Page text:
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The empire of Rome has a gorgon problem.
Trapped in a loveless marriage to a heroic gorgon slayer, Iulia wants revenge for her husband’s thoughtless act of cruelty. She will do anything to see her husband laid low, even sacrifice herself on the altar of her own goddess. Trivia, the Queen of Ghosts, Mistress of Crossroads, and Blood of Witches is her only hope for justice.
Knight & Witch is a collection of short stories set in the world of SPIRIT KNIGHTS, a young adult urban fantasy series.
In the Hallows, words are magic, and words can kill.
Sky took a vow of silence and left the world above to keep her city’s magic alive. Now, she wanders the Hallows as an acolyte of the Lost Emperor – an unseen legend from another world whose words fuel the magic above. But when her lover breaks their vow of silence and falls deathly ill, Sky must descend to the deepest depths of the Hallows to beg the Lost Emperor’s help. What she finds, though, is a tragedy that spans centuries, and Sky will stop at nothing to make it right.
Part otherworldly epic and part nonbinary love story, Sky and Dew is a standalone short story.
An enchanting short story about love and loss, Sky and Dew masterfully depicts a fantastical place with very human people facing horrific choices. I wanted it to be longer so I could spend more time rolling around in the beautiful writing.
The magic is fascinating, the setting vibrant, and the characters complex. As I read, I couldn’t help but be reminded of the scene in 300 with the woman who was filmed dancing underwater to be the oracle. This story has nothing to do with that one, but it gave me the same sense of grace and wonder, mystery and horror.
I heartily recommend this story.
On a night when wild magic erupts and sweeps through the city of the Athoden Clan, the princess and shieldmaiden Cerridwen finds herself transformed into a man, and that none among her people remember her true self. None save the others of her people who are also transformed… and Damhnait, the blacksmith’s daughter. Can Cerridwen and Damhnait save the other transformed victims before their own people sacrifice them to appease the angry gods?
This is a story set in the same universe as the author’s Rebels of Adalonia trilogy (written as Angela Highland), and is set in the distant past of that land.
This short story is told in fairy tale style, delving into the curious experience of not feeling at home in one’s own body. Cerridwen’s experience is interesting. It’s also deftly woven and skillfully done. The love story is almost cruel for the discomfort it causes both the character and the reader. One part of me thought ‘oh, this makes everything easier for them’ while another part saw the predicament for the tragedy that it is.
I found the story moving and subtle, rich and clever, and I wish it had been much, much longer. These characters and their plights deserve more time in the sunshine. Please, Ms. Korra’ti, consider another story or two with Cerridwen and Damhnait.
This story is highly recommended for anyone, though some may not enjoy the fairy tale storytelling style. It happens to be free until 9/19.
Looking over the competition, Alex felt confident this joust would go well. Last year, he lost to Count Estvern’s son by judge decision. This year, Brendan had been sent into the King’s Cavalry, the same place Alex would go after his eighteenth birthday in three more months. It left him as the one with the most to gain from a win and the most to lose without one.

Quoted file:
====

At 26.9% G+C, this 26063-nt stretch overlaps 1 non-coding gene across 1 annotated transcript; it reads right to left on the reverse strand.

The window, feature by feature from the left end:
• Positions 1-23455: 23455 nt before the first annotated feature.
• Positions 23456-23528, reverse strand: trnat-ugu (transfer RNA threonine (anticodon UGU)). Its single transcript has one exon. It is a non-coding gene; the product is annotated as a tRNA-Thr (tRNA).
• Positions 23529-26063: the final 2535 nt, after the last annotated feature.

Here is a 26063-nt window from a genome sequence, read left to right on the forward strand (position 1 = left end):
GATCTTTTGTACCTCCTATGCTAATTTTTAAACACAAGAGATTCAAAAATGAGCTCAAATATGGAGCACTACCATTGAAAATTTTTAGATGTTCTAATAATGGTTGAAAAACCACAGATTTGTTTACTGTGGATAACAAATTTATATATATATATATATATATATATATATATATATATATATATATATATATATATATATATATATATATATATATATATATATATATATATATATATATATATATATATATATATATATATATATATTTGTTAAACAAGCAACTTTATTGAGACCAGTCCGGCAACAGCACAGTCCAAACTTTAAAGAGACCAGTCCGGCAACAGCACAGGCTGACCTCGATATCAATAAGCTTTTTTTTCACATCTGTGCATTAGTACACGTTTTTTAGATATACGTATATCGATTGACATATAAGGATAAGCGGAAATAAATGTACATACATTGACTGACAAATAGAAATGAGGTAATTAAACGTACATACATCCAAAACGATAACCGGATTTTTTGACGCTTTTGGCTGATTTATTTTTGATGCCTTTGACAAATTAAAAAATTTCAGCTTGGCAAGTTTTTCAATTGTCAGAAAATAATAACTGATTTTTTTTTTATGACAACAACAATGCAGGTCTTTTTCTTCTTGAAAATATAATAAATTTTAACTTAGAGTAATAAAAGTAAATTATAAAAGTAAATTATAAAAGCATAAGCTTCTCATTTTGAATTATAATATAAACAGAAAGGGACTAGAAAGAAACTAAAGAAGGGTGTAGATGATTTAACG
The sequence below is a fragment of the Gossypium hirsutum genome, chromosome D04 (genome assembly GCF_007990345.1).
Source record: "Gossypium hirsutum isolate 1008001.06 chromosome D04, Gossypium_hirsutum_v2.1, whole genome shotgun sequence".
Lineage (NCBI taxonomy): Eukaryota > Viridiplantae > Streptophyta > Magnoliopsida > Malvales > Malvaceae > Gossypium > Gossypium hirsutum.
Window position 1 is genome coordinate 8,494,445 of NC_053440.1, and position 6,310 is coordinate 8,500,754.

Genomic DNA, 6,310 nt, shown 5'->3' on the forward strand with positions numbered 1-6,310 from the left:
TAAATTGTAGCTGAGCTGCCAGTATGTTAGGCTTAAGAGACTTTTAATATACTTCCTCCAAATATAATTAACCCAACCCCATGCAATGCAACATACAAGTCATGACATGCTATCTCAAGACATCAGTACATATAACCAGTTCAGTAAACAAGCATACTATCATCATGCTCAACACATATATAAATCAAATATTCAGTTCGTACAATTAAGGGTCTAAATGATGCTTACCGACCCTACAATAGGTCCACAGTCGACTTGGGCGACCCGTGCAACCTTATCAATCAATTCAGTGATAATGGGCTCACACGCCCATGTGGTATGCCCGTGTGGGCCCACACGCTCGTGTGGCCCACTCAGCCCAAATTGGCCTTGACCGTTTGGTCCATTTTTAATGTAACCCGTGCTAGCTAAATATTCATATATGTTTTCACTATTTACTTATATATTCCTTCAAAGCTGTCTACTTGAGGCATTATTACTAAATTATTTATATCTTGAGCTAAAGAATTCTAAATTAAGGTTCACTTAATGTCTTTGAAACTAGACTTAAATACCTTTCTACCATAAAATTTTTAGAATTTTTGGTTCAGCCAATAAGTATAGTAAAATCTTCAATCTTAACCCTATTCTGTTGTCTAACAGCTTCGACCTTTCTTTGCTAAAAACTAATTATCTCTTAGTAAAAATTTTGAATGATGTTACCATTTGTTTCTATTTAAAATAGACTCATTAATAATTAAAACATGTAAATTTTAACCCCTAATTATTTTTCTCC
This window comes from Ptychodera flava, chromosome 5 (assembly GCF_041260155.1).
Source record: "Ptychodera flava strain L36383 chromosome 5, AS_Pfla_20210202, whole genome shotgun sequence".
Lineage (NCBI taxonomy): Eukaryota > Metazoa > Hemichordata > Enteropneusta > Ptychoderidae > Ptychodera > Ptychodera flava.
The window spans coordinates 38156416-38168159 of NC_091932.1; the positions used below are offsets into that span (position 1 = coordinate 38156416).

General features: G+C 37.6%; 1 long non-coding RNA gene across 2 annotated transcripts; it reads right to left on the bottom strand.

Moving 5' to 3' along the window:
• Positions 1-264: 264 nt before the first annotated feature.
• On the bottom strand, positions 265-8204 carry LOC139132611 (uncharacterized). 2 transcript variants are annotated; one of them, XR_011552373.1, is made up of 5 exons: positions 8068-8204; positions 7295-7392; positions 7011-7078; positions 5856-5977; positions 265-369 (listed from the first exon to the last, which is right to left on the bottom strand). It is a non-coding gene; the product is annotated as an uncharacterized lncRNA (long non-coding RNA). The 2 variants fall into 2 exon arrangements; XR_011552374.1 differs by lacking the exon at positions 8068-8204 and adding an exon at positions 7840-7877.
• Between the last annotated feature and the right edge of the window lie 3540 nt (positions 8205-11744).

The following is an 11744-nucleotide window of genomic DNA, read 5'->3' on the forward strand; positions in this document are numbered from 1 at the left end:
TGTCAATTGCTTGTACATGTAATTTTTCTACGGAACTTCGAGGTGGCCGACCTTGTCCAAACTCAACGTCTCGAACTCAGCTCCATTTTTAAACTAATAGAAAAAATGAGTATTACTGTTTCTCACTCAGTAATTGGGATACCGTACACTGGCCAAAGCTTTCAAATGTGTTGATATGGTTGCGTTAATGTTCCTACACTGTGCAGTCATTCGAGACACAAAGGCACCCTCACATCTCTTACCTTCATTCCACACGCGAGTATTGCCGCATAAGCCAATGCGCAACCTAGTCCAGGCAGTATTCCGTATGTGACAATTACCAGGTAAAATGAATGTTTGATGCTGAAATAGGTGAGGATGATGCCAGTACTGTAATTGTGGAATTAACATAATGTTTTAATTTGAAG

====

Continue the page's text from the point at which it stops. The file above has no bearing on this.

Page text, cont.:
“Boy, just make sure to–”
“I know how to joust, Father.” Alex stifled down a roll of his eyes so the Baron wouldn’t see it. He patted the neck of his horse, a steady beast he’d trained himself. “Is Mother here?”
The Baron of Killendy spat on the churned dirt, missing his polished black boot by an inch. “She’s off husband-hunting for your sisters.”
And, Alex suspected, looking out for wife material for him. His lip curled at the idea of scouting eight-year-old girls to find the one with the right breeding to be suitable for him in another decade. He’d marry whoever she told him to, of course, but he didn’t have to be happy about it. “Ah. I suppose this isn’t terribly important from her point of view.”
“Of course not. She’s a woman and can’t be trusted to understand what’s important.” The Baron rolled his eyes and turned away. “Don’t embarrass me.” With that rousing endorsement, he walked away to take his place in the box reserved for the nobility. His finery allowed him to claim the seat beside the Duke of Northlund and below the Duke of Cadogawr. Poorer nobles had to sit on the other end.
Alex noticed a woman with a young girl clinging to her red velvet dress as she sized him up. He nodded and pushed his visor down to avoid letting her see his revulsion at her obvious intention to catch his eye for her daughter. The woman leaned over and pointed at him. The girl nodded and smiled at him. Because he knew his part to play, Alex lifted a hand and waved to her.
Turning his horse away, he led the parade circuit of the pitch. He waved to the crowd, as was expected of him, and stopped to the side of the King’s booth. There, he waited while the rest of the jousters lined up. Beside him, the son of the Count of Endwyfr held the reins of his black stallion tight while it stamped and shook its head.
Alex’s chestnut mare stood rock steady for him. He had a thought to point out that the stallion wanted more lead, but if the boy didn’t know better, that would reflect on the Count. The Baron would enjoy taunting him for it.